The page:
Fishermen’s fridges in Piran:
Piran and Portoroz:
Piran and Portoroz on the Slovenian Riviera, and the old town in Porec, Croatia
Our final destination in Slovenia was along the coast of the Adriatic Sea, the picturesque town of Piran.
Piran’s old town has a small fishing port and narrow cobblestone streets lined with gothic and Venetian architecture.
There are lots of beach goers from all over Europe who come to Piran to swim, eat the Adriatic seafood, wander the narrow streets, and enjoy a beach vacation.
There are no sandy beaches in Piran, so people sit on concrete slabs on top of the rocks, that were created instead of beaches.
There are also many cafes and restaurants along the coast in which people sit, unless the seawall is unable to stop the strong waves from spraying seawater all over the boardwalk.
We rented an apartment in an old building in the middle of the small town.
Below us was a small vegetable and fruit seller, in a small square with an accordion player who played for tips that people dropped in his leather hat.
In the hills above town, there is a beautiful church with a Jesus crucifix, where He is nailed to a cross in the shape of the letter Y.
The Y shaped cross symbolizes the tree of eternal life, and the sculpture is very touching.
One day we took a long walk from Piran to the neighboring town of Portoroz.
A beach town looks a little sad when it is cool and rainy, and Portoroz, with its empty beaches with hundreds of empty beach beds and closed cafes, felt even sadder.
It is only mid September, but the summer season is most definitely over.
Shops are selling heavy coats, along with towels, beachwear and reef shoes.
We did not see many visitors or locals in nearly-deserted Portoroz, but back in Piran, every morning the town floods with tour groups of tourists who have come by bus to stroll the old town.
From Piran, we drove south to the Croatian border, towards the town of Poreč.
Crossing borders used to be a lengthy affair, but the European Union has made this process effortless, and as quick as paying a toll on a highway.
The Croatian side of the Istrian peninsula is populated with small farms growing olives and fruit.
Along the road there are small farm stands selling locally made olive oils, fig jams and all sorts of truffle products.
The mushrooms and truffles are collected in the local forests.
We stopped at one road stand to buy some freshly picked forest mushrooms to cook in the apartment we had rented in Poreč.
Poreč is a popular summer resort on the coast of the Istrian Peninsula in western Croatia.
Our apartment is located in the middle of the historic old town, which made it a bit noisy but so convenient for walking all around the place.
Unlike other summer resorts which stand empty during the cold months, Poreč was full of tourists, because it has the UNESCO World Heritage 6th-century Euphrasian Basilica complex, famous for its beautiful Byzantine mosaics.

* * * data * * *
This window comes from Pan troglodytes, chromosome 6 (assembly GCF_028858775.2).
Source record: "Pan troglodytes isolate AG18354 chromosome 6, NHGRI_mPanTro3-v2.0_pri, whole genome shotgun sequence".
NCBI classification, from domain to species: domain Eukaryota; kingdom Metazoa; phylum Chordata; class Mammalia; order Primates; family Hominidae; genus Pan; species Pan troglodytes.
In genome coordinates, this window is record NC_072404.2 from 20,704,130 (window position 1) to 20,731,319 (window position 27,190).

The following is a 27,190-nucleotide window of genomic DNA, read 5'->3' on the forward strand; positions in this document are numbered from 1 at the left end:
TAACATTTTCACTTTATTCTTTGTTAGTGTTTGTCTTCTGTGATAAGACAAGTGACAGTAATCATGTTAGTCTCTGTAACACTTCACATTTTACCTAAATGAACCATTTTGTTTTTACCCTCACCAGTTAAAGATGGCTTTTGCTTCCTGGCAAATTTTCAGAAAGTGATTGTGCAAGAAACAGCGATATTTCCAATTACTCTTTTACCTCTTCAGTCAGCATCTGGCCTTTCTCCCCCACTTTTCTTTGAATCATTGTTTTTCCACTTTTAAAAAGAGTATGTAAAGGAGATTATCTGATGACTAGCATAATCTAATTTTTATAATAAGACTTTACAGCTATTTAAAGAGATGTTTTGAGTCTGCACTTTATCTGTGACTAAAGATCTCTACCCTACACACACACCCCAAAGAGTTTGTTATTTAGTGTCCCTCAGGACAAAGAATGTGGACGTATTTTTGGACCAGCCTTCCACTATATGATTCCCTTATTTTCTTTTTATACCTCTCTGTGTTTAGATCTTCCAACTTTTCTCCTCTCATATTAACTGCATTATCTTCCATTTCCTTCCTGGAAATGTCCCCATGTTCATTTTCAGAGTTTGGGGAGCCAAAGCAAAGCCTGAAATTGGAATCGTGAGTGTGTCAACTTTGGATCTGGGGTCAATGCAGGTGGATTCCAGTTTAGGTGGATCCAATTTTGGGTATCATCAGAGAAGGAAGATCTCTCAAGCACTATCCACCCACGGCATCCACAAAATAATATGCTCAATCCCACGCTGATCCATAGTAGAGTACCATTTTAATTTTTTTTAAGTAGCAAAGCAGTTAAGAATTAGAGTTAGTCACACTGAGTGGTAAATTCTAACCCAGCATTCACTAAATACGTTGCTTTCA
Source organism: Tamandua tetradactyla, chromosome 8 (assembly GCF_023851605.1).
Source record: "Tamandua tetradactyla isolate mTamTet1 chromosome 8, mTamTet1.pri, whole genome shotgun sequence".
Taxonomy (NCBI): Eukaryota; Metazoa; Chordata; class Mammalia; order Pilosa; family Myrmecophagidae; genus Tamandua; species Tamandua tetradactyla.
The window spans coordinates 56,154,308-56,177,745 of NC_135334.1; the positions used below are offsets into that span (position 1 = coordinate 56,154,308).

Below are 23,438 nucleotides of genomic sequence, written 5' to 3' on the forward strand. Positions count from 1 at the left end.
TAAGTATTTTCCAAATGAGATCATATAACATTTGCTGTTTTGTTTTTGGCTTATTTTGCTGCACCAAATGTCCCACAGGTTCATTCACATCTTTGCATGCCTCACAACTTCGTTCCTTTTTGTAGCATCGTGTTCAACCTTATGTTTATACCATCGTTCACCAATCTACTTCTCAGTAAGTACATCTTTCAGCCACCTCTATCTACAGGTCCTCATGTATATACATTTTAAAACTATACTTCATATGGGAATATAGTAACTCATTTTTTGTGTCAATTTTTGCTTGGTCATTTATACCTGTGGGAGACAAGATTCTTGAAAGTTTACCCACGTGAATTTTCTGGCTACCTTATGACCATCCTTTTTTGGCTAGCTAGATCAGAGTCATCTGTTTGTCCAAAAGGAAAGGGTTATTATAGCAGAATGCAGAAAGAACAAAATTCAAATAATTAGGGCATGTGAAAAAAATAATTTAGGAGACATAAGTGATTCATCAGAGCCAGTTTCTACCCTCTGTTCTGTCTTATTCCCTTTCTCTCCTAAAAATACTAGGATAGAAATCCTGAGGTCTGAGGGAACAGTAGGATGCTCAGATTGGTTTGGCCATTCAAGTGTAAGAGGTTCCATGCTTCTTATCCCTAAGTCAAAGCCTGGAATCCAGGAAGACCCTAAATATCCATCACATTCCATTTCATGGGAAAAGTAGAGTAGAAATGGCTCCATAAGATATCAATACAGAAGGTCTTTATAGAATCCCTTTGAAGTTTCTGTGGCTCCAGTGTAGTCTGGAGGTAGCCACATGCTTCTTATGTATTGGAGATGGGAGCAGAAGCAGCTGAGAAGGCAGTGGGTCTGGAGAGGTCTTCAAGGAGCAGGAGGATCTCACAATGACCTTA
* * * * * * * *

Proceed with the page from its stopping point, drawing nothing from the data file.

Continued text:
We had made our apartment reservations online, using Booking.com.
When we arrived at the old town, Jules waited by the car in an Illegal place to park, and I went to the apartment to ask where we should park.
The apartment building had nothing to indicate where I could get the keys, and my emails to the owner went unanswered.
I called the phone number provided with my reservation, and a young woman told me to go to a boutique nearby owned by her father, to pick up the keys.
I walked around the dozens of boutiques, not sure which one was theirs.
Most people do not speak English in Slovenia and in Croatia.
Only those in the hospitality business like cafes, restaurants and hotels speak a little bit of English. German is much more frequently spoken in this region because German tourists tend to drive south for their summer vacations to the Adriatic coast.
After not being able to locate the right boutique, the girl met me in front of a hotel and took me to the apartment.
It was a newly renovated and attractive apartment, full of light and space.
After the initial hassle of getting the keys, the apartment was great, with good wifi and a perfect location.
Her father, who spoke no English at all, took me on his electric scooter to guide jules to the parking spot he had reserved for us.
It seems to me that a few old families in town run many of the boutiques, shops and apartment rentals around town.
They also own some merchant stalls on the pier by the marina, and operate restaurants.
It feels like a town being run by families that have been living there for many, many generations.
We spent a few days walking around Porec.
Jules got a bit of a sniffle and fever and it was nice to be located so centrally.
We stopped over in our apartment between walks, to have a rest.
The cathedral mosaic was beautiful, made of small cubes of tiles resembling gem stones.
The whole town is very picturesque, with a maze of narrow streets and old open courtyards full of Roman stone ruins and with the bright blue sea framing it all.
From the Istrian Peninsula in Croatia, I am sending you lots of love,